Who should buy this book? Middle school and public libraries

Where would you shelve it ? Graphic novels

Should we (librarians/readers) put this on the top of our “to read” piles?
No.

Reviewer’s Name, Library (or school), City and State: Stephanie Tournas, Robbins Library, Arlington, MA

Date of review: January 15, 2017

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Saving Red – Sonya Sones

91nd2docvll Saving Red – Sonya Sones, HarperTeen, (9780062370280), 2016.

Format: Hardcover

Rating: 1-5:  (5 is an excellent or a Starred review) 4

Genre:  Novel in verse, Realistic fiction

What did you like about the book?  While taking a census of homeless people in her hometown (Santa Monica) to fulfill a community service requirement for school, Molly notices a red-haired homeless girl only a few years older than her and feels compelled to connect with her. In fact, Molly sets the unlikely goal of reuniting the girl, Red, with her family before Christmas – in ten days. Meanwhile, Molly’s family is falling apart, unable to deal with the disappearance of Molly’s brother with PTSD over a year ago. It’s not all gloom and doom as Molly’s faithful service dog, Pixel, lightens many scenes, and Molly experiences first love when she meets a wonderful boy, Cristo. Sonya Sones has a way of grabbing readers with her first sentence and keeping them engaged until the end, and this captivating story of mutual redemption is no exception.

Anything you didn’t like about it?  It was nerve-wracking to think that Molly spent so much time with a mentally unstable young woman while her parents were entirely unaware.

To whom would you recommend this book?  Recommend to girls in grades 7 – 10 looking for a realistic novel in verse, especially to reluctant readers and to Sones’ many fans. This could also be a good choice for a book club as the issues it raises around mental illness provide plenty of material to discuss.

Who should buy this book? High school libraries and public libraries.

Where would you shelve it?  Shelve in Fiction.

Should we (librarians/readers) put this on the top of our “to read” piles?  Yes.

Reviewer’s Name, Library (or school), City: Mary Melaugh, Marshall Middle School Library, Billerica, MA

Date of review:  1/16/17

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Amina’s Voice – Hena Khan

81xcmg1q7ql Amina’s Voice – Hena Khan, Salaam Reads: Simon & Schuster Children’s Publishing, 9781481492065, 2017

Format: Paperback ARC

Rating: 1-5 (5 is an excellent or a Starred review) 5

Genre:  Realistic Middle-Grade Fiction

What did you like about the book? Amina is just headed into middle school.  She’s never been comfortable in the spotlight and at first turns down a chance to perform a solo in an upcoming chorus despite her good voice and love of singing… but really enjoys just hanging out with her best friend Soojin.  But now Soojin wants to hang out with Emily too (a girl who tormented them in previous years for their different backgrounds; Amina is Pakistani American and Soojin is Korean and soon to be American).  When vandals target her community’s mosque Amina is devastated.  She must juggle her worry over her changing relationship with her best friend, her fear about fitting in, her concern over the shock in her community, and just growing up in general.  This is a real and touching nearly memoir-feeling short novel about a girl who is just trying to do her best in Middle School, navigating the usual school dramas along with the additional concerns of Muslim sentiment in the United States.  While there are a few dark moments this is overall a really positive book about community and friendship and family. There is a good bit of diversity too as the likeable main character, Amina, is Pakistani American and her best friend Soojin is Korean. The way the author weaves in Arabic phrases and explains (without any sense of Teacher Mode) brief bits of Muslim religion are very well done and interesting as well.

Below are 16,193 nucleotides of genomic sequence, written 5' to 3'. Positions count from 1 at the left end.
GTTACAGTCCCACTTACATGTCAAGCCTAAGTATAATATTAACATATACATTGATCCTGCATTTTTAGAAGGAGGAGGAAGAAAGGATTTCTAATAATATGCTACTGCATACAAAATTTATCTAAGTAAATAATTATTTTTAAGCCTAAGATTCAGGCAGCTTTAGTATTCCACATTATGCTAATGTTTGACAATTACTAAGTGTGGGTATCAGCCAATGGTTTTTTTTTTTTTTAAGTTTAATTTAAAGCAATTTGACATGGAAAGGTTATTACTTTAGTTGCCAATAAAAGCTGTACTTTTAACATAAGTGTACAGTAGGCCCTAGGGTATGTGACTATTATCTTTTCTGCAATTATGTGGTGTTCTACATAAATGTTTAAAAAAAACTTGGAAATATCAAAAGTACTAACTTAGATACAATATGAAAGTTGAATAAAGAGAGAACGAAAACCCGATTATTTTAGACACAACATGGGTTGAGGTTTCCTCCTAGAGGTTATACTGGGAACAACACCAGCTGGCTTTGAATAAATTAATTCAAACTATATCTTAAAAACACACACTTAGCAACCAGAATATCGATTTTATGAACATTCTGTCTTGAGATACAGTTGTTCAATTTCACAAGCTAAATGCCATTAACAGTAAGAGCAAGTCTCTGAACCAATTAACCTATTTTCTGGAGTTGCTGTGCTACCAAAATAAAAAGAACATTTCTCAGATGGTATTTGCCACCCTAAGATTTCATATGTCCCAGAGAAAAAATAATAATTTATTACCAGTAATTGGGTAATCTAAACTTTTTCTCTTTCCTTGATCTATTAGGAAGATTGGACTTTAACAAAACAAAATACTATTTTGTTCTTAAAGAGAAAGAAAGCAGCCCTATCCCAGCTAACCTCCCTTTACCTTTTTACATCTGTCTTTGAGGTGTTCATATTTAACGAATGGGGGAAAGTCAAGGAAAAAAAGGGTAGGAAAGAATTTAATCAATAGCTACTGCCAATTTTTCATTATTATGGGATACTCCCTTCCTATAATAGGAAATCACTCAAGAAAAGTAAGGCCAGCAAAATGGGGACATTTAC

Anything you didn’t like about it? The book wraps up quickly at the end and could have benefited from another chapter or two to prevent it feeling rushed.

To whom would you recommend this book?  (Read-alikes if you can think of them) Anyone who is interested in Malala’s story will find Amina’s story to be simpler in prose but very enjoyable. Also recommend to anyone looking for a good “just going into Middle School” story.

Who should buy this book? Middle Schools, Public Libraries

Where would you shelve it? Middle Grade Fiction

Should we (librarians/readers) put this on the top of our “to read” piles? Yes

Reviewer’s Name, Library (or school), City and State: April Duclos, Hudson Public Library, Hudson MA

Date of review: 1/16/17

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Behind Her Eyes – Sarah Pinborough

 a142ppp1lul Behind Her Eyes – Sarah Pinborough, Flatiron Books, (9781250144898), 2017

Format: Paperback ARC

Rating: 1-5 (5 is an excellent or a Starred review) 5+

Genre: Mystery

What did you like about the book? Oh Boy, what a story! Louise is divorced with a six-year-old son, Adam, and working three days per week as the secretary at a psychiatry office. She meets David at a bar, they share a kiss – and she discovers he is her new boss! Adele, David’s wife, connives to meet and befriend Louise who begins a sexual relationship with David. So Louise is friends with Adele while sleeping with her husband. It keeps getting more and more complicated with Louise who keeps trying to do the “right” thing. Is David crazy and/or a murderer – or is Adele crazy and/or a murderer? Yes, the ending unbelievable – horrible but satisfying in a macabre way.

Anything you didn’t like about it? Not a thing.

To whom would you recommend this book? Give this to anyone who likes mysteries, romantic mysteries and stories with an incredible twist at the end.

Who should buy this book? Public and high school libraries

Where would you shelve it? Adult mysteries

Should we (librarians) put this on the top of our “to read” piles? YES!

Reviewer’s Name, Library (or school), City: Katrina Yurenka, Moderator, Youth Services Book Review

Date of review: 1/16/2017